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Reece Topley savours special Lord's day, but World Cup remains the focus

Record-breaking performance 'makes it worthwhile' after years of pain

Reece Topley ended with career-best figures of 6 for 24  •  Getty Images

Reece Topley ended with career-best figures of 6 for 24  •  Getty Images

Even after taking the best ODI figures by an Englishman to help his country defeat India at Lord's on Thursday, Reece Topley is not taking anything for granted.
Understandably so, perhaps. The series will be up for grabs in Sunday's third ODI after Topley's six for 24 helped defend England's total of 246 by 100 runs. The reaction from Rohit Sharma's side will be fierce, and the winner-takes-all nature of the fixture is exactly the sort of situation in which players' temperaments will be scrutinised ahead of the T20 World Cup, and next year's 50-over edition.
"I've got an end goal of 'I want to be at the World Cup'," said Topley, matter-of-factly. "I want to contribute and be in the team. It's taking each day as it comes and trying to get better to attain that goal."
Then there's Topley's injury history, the kind which would give anyone reason not to take the good days for granted. Among the two stress fractures of his back were an array of other related and unrelated ailments that not only curtailed his career from 2016, but suggested days like Lord's were beyond him.
And yet at the same time, the three years in the wilderness, consumed by feelings of anxiety and irrelevance, make these moments much more special. Even with such laser focus on what's ahead, immediately in this India series, then South Africa, Pakistan and onto Australia for the T20 World Cup, he can afford a quick step back to take it all in.
"It's pretty crazy," Topley said of his six-wicket haul, which were also the best figures by any ODI bowler at Lord's. "It's not something that you necessarily set out at the start of your career to do. If anything, from a professional view on things, it's amazing they come to fruition on days like this.
"These are the moments that make it all sort of worthwhile. I don't know - it's just nice to be playing for England and obviously you want to perform for your country whenever you get the opportunity. You want to take opportunities like this. But at the end of the day, we're in a series and it's 1-1. I enjoy it, I ride the wave, but there's everything to play for at the weekend."
The last seven days have showcased Topley's qualities with the white ball. The previous Sunday saw him emerge with three for 22 from England's consolation win against India in the final T20I at Trent Bridge, comfortably the most economical bowler in a match where 413 runs were scored.
It speaks of an all-round healthiness to the 28-year-old. He is no longer focussed on getting his body right and thus can focus on honing his skills, such as his slower deliveries and full-pace deliveries which leap at the bat thanks to his imposing frame. In turn, he is coming into matches full of belief reinforced by a philosophical stance that he has done everything in his power to succeed, regardless of whether he fills up the wickets column or not.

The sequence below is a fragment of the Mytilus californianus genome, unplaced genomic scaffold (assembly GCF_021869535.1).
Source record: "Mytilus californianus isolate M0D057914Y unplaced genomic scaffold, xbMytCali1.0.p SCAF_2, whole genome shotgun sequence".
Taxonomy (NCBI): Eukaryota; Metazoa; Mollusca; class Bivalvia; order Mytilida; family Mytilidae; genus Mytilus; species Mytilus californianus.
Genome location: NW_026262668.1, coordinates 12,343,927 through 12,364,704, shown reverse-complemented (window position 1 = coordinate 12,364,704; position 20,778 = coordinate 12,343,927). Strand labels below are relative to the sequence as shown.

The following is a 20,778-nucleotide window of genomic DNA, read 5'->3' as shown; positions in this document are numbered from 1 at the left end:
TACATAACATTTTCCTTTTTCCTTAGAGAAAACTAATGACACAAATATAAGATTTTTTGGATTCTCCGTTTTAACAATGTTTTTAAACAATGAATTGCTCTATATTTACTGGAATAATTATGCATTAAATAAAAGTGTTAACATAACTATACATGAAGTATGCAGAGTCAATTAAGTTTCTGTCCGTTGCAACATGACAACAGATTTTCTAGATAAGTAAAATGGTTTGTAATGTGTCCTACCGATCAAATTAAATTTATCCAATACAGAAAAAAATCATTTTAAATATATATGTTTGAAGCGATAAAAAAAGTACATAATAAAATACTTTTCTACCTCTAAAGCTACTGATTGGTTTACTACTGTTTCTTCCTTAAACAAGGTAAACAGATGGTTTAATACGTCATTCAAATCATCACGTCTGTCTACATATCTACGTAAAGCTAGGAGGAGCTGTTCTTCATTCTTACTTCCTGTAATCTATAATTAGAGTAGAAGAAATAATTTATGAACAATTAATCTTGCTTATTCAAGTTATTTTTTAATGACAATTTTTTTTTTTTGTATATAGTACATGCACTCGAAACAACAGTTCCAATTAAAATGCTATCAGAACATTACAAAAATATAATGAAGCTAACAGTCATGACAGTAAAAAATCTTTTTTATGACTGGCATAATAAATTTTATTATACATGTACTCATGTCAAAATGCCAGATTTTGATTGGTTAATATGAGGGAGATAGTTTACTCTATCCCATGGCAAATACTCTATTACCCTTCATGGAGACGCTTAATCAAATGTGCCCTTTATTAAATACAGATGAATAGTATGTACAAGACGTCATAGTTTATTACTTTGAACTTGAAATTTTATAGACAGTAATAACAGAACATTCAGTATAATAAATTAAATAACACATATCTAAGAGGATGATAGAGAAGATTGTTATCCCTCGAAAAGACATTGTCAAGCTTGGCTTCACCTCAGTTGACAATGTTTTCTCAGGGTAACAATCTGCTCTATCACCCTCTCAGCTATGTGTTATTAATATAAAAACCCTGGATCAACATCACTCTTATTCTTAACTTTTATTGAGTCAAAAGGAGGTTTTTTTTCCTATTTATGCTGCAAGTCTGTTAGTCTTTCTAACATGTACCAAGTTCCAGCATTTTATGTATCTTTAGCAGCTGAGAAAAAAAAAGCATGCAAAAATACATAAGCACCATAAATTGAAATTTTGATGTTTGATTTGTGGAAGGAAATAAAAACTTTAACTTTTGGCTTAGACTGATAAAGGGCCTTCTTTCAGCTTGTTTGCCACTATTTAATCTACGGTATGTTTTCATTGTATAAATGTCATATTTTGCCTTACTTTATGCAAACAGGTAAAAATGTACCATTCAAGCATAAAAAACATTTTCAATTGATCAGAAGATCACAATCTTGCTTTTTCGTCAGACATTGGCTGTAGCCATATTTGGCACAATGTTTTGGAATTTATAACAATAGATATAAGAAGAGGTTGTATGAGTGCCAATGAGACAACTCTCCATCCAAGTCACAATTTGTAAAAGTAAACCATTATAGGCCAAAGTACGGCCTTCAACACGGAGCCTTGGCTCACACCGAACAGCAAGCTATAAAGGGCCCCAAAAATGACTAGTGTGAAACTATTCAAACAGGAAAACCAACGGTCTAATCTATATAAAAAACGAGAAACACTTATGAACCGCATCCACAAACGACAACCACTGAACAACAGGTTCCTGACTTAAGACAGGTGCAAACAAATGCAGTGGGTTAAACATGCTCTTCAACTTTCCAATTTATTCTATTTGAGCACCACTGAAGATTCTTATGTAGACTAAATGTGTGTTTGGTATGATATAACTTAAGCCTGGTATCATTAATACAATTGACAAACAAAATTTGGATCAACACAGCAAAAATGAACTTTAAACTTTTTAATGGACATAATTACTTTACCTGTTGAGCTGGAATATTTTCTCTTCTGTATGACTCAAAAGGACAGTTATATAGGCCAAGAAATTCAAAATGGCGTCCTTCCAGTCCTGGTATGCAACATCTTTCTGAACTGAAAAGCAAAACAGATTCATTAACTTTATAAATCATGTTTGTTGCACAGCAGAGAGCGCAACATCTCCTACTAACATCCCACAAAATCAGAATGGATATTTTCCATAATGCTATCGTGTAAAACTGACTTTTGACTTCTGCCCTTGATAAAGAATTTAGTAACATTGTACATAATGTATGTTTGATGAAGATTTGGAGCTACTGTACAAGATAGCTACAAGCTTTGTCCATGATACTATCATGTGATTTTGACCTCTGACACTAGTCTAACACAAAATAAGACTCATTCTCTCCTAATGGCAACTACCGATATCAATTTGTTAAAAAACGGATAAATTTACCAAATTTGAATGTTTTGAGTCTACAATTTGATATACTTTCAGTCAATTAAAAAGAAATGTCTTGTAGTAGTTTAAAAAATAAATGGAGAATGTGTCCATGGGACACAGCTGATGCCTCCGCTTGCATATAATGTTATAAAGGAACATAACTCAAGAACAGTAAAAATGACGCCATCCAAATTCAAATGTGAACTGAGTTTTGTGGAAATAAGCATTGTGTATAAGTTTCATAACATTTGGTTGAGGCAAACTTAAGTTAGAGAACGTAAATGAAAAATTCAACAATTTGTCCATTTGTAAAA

"I came into the game [at Lord's] and left no stone unturned, so there was almost no reason why I shouldn't have success. That's the way I view it. I'll do the same for the weekend, but I might not necessarily get the rewards, it might be someone else's day. But everything I've done in my processes I'm happy with.
"I wouldn't say it's coming out any better or worse. Like I said, it's the processes I've always believed in and things like that. You can be in form but not taking wickets.
"I think I bowled well but then with cricket there are so many variables. You don't necessarily control the grass on the wicket or what shot the batsman's going to play, so you can only control what you do as a bowler. And it almost hedges things in your favour.
"It's not about 'I'm going to get five today'. It's like, at the top of my mark each ball, it's how I'm getting in the game. But then you need a lot of things at the other end to go your way."
At any other time, Topley might have to roll his sleeves up and fight with the other left-arm seamers at England's disposal for a spot in the squads. But this summer has seen the limited overs side under Matthew Mott take a somewhat refreshing stance in regarding all quicks the same.
In the six white-ball matches Topley has played this summer, he has bowled alongside at least one other left-armer. On Thursday, his opening spell with David Willey restricted India to just 28 in the first 10 overs, with four maidens between them. Topley emerged from the Powerplay with two for 17 from his five, while Willey was unlucky to register no dismissals having bowled so miserly with just six scored off his five. The 32-year-old eventually finished with one for 27 from nine overs to go with a handy 41 that helped England reach 246 in the first innings.
For Topley, however, the change of tack, if it is overdue more broadly, is merely in line with how he has regarded that conversation to do with himself.
"I've always had that question quite a lot to be honest," he said, when asked of the shift from lefties being "a useful option to have". "The biggest thing to answer it is to say you still need to be a quality bowler, regardless of left- or right-arm. I don't think positions in teams are given away like that. If you are left-arm, you've still got to be very good at the craft."
Sunday is another opportunity for Topley to show just how good at it he is.

Vithushan Ehantharajah is an associate editor for ESPNcricinfo